In the UK despite a generation of access to healthcare that was free at the point of use for the entire population under the NHS established in 1948, health inequalities between the rich and poor remained stubbornly persistent. A number of reports were produced that identified that the differences were due to what is now called social determinants of health. These are socioeconomically patterned differences in the conditions under which people are born, grow to adulthood, live, work and grow old. In other words, income, employment security and status, local environment, the family and community you are born into, all had a much bigger impact on physical and mental health than previously realised . And this is true not just at the bottom strata of society but at every level: well-to-do middle class income earners also suffer worse health, greater levels of obesity and live shorter lives than those above them.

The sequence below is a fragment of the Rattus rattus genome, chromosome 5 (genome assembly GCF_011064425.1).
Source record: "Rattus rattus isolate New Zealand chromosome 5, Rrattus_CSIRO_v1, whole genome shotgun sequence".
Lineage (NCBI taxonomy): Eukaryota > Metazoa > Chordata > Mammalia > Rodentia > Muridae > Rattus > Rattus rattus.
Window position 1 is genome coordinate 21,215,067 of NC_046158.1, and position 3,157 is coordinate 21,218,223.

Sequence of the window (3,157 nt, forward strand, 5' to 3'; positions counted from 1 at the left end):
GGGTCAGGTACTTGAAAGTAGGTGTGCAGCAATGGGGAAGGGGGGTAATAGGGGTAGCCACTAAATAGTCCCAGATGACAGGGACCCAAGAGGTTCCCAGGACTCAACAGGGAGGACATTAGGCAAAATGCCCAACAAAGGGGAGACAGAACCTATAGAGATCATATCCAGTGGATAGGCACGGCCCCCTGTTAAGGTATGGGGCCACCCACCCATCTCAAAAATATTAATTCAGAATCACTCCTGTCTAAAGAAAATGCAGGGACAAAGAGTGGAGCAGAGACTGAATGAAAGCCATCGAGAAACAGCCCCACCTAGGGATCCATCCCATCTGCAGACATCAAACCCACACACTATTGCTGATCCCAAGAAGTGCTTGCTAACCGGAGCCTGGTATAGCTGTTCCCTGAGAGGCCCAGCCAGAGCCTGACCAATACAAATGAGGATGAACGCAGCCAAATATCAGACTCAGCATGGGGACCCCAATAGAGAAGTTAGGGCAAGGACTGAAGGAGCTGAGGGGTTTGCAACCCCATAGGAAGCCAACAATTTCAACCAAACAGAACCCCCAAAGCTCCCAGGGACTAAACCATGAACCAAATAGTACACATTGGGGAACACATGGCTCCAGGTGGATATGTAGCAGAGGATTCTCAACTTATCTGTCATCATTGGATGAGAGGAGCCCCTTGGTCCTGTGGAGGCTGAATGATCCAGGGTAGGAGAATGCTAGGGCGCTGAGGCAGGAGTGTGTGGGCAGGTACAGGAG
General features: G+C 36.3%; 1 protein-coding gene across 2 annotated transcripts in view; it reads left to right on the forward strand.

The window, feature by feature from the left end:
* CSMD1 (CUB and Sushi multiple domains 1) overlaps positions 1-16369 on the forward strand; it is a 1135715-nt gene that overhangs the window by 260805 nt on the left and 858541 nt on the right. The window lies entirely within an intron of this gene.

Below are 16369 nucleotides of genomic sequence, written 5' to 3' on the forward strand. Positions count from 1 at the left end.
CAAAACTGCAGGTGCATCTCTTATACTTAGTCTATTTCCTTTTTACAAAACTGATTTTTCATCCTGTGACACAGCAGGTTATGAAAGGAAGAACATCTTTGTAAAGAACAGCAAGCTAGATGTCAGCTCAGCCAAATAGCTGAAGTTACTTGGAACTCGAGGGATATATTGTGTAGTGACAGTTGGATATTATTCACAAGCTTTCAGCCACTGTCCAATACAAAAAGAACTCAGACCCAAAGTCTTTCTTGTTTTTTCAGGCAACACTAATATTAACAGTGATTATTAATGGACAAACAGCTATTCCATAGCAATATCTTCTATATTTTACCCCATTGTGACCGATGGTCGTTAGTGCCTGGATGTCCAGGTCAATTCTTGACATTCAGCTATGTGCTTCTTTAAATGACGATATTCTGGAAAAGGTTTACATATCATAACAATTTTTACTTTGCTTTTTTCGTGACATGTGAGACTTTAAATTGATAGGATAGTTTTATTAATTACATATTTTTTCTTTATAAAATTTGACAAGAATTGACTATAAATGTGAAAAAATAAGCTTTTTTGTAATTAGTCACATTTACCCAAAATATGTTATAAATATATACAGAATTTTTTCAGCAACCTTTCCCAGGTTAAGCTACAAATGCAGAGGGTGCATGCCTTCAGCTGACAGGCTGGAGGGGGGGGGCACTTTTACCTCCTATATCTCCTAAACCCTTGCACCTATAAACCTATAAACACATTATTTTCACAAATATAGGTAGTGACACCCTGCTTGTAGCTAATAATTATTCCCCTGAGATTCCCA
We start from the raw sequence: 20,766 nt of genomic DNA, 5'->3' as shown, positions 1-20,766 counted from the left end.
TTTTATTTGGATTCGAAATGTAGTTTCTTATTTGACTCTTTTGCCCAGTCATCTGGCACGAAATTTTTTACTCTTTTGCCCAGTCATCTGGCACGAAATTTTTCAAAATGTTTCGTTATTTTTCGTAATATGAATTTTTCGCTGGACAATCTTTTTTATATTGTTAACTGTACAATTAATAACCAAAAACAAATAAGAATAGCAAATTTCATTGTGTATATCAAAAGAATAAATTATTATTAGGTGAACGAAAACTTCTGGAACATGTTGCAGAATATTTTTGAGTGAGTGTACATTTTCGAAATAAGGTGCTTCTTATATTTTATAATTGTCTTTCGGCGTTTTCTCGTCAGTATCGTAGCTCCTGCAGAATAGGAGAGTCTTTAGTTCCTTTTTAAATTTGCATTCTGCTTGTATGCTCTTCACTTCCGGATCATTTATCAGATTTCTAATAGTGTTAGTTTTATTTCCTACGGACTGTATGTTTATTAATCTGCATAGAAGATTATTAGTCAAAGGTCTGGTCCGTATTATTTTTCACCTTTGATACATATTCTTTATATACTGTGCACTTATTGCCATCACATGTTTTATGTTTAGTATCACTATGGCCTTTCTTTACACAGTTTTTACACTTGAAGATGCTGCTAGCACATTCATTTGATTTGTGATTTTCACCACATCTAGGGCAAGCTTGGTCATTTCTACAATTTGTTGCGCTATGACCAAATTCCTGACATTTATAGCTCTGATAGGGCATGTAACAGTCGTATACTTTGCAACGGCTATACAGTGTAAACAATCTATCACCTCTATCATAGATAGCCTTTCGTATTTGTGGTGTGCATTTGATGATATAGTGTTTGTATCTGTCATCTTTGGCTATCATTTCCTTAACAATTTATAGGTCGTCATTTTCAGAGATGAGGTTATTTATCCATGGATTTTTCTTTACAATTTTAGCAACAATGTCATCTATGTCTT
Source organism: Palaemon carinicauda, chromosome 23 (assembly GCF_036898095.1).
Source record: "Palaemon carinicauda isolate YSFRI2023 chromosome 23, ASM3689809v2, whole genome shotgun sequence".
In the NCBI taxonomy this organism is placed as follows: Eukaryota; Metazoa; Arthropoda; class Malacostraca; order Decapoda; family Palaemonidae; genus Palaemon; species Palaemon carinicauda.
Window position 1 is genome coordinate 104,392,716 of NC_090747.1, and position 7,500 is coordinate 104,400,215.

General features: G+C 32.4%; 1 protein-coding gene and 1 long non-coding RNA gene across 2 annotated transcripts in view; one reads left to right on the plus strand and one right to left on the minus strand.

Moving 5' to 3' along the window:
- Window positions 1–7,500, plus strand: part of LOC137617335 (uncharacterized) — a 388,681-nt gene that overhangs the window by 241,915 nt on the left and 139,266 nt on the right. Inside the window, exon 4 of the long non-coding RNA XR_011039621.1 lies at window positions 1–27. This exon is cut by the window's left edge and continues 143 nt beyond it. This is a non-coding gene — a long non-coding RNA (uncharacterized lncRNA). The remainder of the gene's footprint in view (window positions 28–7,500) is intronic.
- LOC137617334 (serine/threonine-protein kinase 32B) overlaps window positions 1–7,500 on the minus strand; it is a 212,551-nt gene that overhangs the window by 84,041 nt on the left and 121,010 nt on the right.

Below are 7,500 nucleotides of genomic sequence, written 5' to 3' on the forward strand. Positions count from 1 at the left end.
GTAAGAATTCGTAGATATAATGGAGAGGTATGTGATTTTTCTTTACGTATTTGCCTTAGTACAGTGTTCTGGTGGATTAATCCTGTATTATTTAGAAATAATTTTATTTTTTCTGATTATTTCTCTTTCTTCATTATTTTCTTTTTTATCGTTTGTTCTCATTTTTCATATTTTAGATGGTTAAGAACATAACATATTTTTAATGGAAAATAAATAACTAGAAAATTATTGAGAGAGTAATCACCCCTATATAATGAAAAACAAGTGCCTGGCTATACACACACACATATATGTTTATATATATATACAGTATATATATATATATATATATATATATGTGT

Several reports have been produced over this time highlighting growing inequality, including the Black and Acheson Reports and most recently in 2010 the  Marmot Report – Fair Society, Healthy Lives. Marmot’s six policy objectives are:

  • Give every child the best start in life
  • Enable all children, young people and adults to maximise their capabilities and have control over their lives
  • Create fair employment and good work for all
  • Ensure a healthy standard of living for all
  • Create and develop healthy and sustainable places and communities
  • Strengthen the role and impact of ill-health prevention

He points out that delivering these policy objectives will require action by central and local government, the NHS, the third and private sectors and community groups. National policies will not work without effective local delivery systems focused on health equity in all policies.